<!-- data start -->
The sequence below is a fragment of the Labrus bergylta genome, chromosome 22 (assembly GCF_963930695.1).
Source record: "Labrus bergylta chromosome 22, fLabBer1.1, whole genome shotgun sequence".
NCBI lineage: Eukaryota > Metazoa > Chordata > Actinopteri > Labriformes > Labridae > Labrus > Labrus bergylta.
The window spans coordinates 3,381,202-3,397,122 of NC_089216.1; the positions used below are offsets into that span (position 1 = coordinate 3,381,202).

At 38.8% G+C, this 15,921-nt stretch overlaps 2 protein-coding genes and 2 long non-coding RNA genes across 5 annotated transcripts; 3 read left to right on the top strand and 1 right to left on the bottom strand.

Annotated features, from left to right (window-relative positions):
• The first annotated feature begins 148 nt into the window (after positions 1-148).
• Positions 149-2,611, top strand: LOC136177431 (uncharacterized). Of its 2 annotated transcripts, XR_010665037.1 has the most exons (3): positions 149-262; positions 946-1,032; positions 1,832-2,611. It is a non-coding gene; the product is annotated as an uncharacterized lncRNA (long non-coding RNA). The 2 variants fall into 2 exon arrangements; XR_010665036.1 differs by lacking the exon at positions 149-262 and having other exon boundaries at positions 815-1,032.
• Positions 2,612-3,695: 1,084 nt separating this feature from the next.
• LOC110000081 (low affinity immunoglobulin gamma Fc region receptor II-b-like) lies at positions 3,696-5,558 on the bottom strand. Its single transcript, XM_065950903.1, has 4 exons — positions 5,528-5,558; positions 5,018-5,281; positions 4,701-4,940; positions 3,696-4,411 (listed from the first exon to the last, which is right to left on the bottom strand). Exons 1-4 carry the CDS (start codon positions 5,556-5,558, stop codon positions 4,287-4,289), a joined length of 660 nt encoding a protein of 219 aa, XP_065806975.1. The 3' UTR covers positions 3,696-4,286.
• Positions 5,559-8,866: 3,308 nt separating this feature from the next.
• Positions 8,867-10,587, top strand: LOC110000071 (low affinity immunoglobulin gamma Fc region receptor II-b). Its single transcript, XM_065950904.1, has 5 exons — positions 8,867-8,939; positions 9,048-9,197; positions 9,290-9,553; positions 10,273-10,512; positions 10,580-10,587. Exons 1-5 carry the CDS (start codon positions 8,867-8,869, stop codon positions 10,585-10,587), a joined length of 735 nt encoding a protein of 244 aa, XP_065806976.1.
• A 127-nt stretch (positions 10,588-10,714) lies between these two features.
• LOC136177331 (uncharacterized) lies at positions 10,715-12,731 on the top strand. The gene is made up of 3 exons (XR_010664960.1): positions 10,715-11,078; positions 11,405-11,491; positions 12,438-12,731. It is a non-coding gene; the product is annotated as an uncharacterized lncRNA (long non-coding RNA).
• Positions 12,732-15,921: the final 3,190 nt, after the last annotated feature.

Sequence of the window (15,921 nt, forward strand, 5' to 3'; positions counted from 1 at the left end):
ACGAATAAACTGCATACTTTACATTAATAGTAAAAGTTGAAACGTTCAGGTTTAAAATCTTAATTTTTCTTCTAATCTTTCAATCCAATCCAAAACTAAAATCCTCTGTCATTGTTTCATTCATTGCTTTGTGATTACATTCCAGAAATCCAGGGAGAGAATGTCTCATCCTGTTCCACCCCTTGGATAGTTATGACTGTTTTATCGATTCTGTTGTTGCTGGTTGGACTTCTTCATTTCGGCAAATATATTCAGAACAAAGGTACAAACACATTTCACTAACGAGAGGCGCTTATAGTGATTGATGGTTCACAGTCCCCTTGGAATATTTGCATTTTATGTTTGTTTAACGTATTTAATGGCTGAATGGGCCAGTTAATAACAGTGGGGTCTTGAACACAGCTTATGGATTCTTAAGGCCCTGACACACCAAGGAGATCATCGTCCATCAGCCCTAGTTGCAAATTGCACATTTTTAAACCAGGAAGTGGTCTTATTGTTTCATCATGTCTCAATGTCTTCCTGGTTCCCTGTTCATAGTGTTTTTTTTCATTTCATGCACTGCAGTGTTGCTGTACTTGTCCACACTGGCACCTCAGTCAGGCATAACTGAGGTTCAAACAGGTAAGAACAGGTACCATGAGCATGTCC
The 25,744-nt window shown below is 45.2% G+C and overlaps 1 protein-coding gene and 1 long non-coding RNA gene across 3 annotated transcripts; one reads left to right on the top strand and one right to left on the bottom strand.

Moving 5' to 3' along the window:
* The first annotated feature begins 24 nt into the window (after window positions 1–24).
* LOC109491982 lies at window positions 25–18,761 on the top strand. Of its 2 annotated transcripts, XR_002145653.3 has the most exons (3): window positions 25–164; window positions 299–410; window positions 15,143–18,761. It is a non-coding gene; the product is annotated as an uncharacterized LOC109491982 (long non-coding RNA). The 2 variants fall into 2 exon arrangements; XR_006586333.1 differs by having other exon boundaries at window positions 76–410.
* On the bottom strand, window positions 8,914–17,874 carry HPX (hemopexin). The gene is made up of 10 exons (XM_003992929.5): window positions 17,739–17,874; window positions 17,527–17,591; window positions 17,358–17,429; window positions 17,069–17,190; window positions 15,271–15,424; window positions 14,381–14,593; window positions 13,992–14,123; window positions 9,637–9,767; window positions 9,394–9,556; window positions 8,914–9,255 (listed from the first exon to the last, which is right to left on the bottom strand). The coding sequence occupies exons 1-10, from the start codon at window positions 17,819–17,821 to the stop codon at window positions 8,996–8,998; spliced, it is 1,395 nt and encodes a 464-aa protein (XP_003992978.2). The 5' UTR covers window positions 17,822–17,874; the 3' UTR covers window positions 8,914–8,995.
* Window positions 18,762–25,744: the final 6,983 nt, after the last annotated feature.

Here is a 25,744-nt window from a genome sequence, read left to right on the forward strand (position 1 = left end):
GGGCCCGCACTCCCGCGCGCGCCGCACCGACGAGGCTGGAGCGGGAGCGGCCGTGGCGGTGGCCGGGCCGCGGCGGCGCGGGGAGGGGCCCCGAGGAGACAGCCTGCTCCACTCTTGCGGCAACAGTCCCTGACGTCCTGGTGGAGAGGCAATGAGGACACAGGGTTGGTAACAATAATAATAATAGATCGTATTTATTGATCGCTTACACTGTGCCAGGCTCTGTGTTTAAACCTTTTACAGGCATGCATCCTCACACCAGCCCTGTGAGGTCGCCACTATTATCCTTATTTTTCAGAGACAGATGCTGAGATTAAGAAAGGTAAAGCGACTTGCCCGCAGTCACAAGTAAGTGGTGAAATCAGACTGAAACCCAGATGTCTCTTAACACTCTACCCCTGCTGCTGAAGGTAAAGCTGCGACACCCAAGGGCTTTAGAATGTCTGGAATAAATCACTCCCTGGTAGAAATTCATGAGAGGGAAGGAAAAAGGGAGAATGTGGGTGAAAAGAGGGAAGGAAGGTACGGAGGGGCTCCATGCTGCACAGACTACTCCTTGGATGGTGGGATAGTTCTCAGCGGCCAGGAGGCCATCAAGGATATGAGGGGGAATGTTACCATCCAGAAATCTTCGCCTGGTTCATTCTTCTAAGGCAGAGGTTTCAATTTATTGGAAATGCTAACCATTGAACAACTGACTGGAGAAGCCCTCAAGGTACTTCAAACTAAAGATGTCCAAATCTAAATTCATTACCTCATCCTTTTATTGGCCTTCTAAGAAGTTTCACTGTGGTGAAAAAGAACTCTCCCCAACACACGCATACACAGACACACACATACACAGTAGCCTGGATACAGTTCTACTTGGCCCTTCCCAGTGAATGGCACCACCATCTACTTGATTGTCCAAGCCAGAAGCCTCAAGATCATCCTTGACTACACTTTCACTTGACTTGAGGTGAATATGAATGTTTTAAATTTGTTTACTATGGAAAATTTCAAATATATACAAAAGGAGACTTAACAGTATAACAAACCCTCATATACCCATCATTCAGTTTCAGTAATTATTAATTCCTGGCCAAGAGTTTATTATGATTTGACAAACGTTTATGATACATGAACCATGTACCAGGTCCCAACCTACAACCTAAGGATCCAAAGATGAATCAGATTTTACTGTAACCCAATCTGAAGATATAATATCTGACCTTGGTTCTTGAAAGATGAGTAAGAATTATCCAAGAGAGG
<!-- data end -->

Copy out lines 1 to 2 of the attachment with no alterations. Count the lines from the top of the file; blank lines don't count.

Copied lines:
The sequence below is a fragment of the Labrus bergylta genome, chromosome 22 (assembly GCF_963930695.1).
Source record: "Labrus bergylta chromosome 22, fLabBer1.1, whole genome shotgun sequence".